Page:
Bourke St at the turn of the 20th century
By Cheryl Griffin - Royal Historical Society of Victoria
This sweeping view up Bourke St was taken from the General Post Office (GPO) Tower around the turn of the 20th century and is one of the many images that capture the changing face of the CBD in the Royal Historical Society’s collection. The photographer, Henry Cooper, is looking out from one of Melbourne’s most iconic buildings towards the south-east corner of the city.
The image first came into the RHSV’s collection in 1919 when the society’s honorary librarian Cecil Harper, who was keenly interested in photography, bought a small collection of city streetscapes at Hanley’s Book Exchange which was located not far along the street at the Eastern Market site (corner of Bourke and Exhibition streets), where the Southern Cross Hotel stood from the 1960s, before it made way for office blocks in the early 2000s.
There is so much of interest here that it is hard to know where to start. The dominating feature is Bourke St itself and the first thing I noticed (after the low height of most buildings) was the verandas that reached out from the buildings across the footpath to the street. Then there is the lack of traffic and the stillness of the scene. There are three or four horse-drawn trams and pedestrians can be seen walking along under the verandas, but it is the buildings themselves that tell the story of this major city thoroughfare that leads the eye inexorably up to Parliament House.
On the north side of the street it is the Sutton Brothers music store’s advertising that first catches the eye. The company had moved into these premises only five years earlier and the brothers, who were cycling enthusiasts, took advantage of the cycling craze of the 1890s and found that it was bicycles, not musical instruments, that were their biggest selling item at this time. You might also have noticed that a photographic studio is advertised on their west-facing wall – that was the Vanderwyde Photographic rooms run by Charles Birkin, who had previously run the Vandyck Studios, also in Bourke St but a little further west next to the GPO.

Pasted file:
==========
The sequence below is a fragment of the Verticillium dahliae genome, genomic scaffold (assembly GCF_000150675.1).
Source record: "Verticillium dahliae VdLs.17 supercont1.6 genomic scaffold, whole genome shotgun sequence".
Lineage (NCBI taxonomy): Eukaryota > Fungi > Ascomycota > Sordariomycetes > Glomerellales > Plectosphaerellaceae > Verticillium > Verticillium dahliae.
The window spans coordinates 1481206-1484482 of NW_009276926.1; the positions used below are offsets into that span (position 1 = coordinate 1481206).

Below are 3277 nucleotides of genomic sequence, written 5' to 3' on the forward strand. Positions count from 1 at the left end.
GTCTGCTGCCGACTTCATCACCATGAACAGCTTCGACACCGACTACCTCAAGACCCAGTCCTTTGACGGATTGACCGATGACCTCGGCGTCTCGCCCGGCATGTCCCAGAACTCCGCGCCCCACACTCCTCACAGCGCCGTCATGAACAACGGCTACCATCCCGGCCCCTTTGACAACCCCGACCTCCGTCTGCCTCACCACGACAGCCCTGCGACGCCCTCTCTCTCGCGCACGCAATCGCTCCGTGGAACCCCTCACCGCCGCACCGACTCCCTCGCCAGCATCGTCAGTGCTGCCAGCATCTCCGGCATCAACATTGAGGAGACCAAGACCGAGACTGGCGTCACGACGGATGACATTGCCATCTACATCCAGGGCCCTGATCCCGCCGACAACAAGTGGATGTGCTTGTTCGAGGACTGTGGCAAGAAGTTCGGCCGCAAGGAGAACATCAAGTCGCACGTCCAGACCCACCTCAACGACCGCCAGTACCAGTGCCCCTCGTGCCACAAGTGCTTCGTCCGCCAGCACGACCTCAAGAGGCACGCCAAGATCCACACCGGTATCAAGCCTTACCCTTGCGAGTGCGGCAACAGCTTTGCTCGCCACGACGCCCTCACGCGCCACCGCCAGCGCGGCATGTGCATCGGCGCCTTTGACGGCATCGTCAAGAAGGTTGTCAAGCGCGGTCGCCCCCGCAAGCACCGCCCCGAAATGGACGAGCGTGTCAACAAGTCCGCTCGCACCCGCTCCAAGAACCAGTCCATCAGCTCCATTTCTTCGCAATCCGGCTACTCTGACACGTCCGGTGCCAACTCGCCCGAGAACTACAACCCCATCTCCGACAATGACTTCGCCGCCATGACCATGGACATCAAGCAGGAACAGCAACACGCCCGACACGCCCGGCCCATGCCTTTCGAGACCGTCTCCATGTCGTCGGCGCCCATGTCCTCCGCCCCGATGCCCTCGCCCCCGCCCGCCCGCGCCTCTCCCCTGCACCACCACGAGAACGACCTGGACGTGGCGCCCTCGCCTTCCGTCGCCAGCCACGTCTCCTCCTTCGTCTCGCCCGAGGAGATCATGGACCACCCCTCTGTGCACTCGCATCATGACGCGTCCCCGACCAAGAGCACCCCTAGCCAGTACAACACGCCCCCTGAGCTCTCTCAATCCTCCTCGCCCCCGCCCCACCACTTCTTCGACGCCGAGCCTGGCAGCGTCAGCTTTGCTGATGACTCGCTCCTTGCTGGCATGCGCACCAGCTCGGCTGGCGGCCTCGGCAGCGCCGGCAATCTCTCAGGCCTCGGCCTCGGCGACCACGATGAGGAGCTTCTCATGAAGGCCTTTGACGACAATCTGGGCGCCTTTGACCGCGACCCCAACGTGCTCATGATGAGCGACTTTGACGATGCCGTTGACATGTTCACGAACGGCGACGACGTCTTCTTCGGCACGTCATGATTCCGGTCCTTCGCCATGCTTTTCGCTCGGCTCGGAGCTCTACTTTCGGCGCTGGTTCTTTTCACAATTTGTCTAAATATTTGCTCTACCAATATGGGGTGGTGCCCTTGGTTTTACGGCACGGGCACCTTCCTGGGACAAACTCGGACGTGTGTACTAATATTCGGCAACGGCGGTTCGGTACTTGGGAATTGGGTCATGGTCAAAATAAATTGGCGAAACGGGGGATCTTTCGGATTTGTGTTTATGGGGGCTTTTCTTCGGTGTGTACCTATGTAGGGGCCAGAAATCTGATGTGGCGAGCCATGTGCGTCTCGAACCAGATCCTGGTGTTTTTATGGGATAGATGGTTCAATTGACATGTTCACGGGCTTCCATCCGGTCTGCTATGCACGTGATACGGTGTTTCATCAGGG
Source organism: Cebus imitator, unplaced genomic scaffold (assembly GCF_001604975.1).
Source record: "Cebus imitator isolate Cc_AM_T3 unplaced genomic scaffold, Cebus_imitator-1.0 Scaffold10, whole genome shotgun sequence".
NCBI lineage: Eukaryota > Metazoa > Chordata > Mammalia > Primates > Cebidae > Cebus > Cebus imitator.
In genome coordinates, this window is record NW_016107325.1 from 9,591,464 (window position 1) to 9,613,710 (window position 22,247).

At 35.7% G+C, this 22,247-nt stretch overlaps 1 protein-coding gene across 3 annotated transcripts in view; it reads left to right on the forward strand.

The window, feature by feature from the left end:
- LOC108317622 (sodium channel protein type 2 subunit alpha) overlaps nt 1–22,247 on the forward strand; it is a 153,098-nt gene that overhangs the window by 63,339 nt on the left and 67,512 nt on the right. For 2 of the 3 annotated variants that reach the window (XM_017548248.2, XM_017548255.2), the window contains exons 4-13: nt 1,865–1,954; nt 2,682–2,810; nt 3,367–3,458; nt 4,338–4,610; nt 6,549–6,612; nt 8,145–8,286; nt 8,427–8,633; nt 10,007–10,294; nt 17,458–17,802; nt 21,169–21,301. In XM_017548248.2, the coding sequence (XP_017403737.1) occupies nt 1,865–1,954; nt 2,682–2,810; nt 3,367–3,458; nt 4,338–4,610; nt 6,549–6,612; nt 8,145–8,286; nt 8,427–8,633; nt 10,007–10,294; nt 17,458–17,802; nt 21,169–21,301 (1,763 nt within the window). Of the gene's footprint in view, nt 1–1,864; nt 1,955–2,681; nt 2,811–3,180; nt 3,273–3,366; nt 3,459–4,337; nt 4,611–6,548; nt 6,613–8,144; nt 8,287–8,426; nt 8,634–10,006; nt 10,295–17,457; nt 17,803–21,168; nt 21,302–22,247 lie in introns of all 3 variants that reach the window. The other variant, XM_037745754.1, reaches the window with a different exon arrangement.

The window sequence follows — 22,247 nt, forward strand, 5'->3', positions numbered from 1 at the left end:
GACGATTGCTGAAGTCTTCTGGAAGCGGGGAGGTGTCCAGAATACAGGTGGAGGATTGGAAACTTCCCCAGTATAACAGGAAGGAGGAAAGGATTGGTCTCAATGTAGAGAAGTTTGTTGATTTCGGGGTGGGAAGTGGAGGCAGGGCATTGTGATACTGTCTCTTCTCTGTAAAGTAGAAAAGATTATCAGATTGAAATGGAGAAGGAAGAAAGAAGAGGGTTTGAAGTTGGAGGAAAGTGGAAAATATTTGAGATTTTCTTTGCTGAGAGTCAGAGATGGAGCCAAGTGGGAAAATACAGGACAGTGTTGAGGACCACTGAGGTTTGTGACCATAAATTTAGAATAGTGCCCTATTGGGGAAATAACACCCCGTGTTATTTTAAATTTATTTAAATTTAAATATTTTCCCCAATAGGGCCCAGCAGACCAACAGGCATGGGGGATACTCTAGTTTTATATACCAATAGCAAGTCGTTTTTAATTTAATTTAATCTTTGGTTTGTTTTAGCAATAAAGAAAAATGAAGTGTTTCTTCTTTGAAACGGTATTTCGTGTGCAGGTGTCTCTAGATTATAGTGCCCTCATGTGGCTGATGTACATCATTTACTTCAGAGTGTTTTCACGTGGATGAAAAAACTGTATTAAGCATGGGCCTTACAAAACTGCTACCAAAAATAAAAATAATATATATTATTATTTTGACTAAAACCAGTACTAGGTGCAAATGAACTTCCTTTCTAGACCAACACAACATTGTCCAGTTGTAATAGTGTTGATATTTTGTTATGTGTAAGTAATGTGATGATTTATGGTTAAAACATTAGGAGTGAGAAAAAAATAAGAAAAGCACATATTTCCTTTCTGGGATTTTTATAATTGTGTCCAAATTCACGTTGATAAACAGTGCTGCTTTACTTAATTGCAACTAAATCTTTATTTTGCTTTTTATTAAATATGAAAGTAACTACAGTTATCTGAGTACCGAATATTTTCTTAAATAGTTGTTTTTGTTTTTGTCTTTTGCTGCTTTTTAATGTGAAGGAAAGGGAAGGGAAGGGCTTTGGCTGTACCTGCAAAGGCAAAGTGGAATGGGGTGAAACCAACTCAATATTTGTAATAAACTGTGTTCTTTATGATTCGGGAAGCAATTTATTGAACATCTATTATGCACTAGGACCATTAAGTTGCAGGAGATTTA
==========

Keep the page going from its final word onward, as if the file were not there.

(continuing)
For me, though, the heroes are on the south side of the street, none more so than that phenomenal success Cole’s Book Arcade, dubbed the “Palace of Intellect”. It seems that few could resist its advertising addressed “To the intellectual”: “When you have had your tea, and don’t know what to do with yourself until bedtime, jump into the bus and go to Cole’s Palace of Intellect for an hour or two.” And they came in droves, old and young alike, to be amazed by this collection of two million books.
Reputed at one time to be the world’s largest bookstore, it covered two city blocks and was a magical wonderland, a mixture of the bizarre (think monkeys in cages), the exotic (staff dressed in scarlet jackets, a giant rainbow over the façade), entertainment (a pianist played to the crowds every afternoon), delight (toys, funny mirrors, a confectionery department) and all those books. Bliss!
A little further up the street was the Palace Hotel, the tallest building in this streetscape and truly a symbol of the “Marvellous Melbourne” of the 1880s. An advertising brochure for the hotel dated 1889 highlighted its luxury and modernity. It boasted electric lighting, a refrigerating room, an aerated water manufactory and even two specially designed (and upholstered) Otis elevators. Among its many facilities there was a dining and banqueting hall, a ladies boudoir and drawing room and a gentleman’s reading and smoking room, as well as a billiard saloon with 13 billiard tables. Accommodation included private suites and apartments. Servants could also be accommodated – at a fee, of course.
Off in the distance the spires of Scots Church, on its opposite corners of Collins and Russell streets, rise high above all the other buildings in this photograph. Built in the 1870s, they continued to dominate the skyline for some years, but are now dwarfed by the office blocks that have risen around them •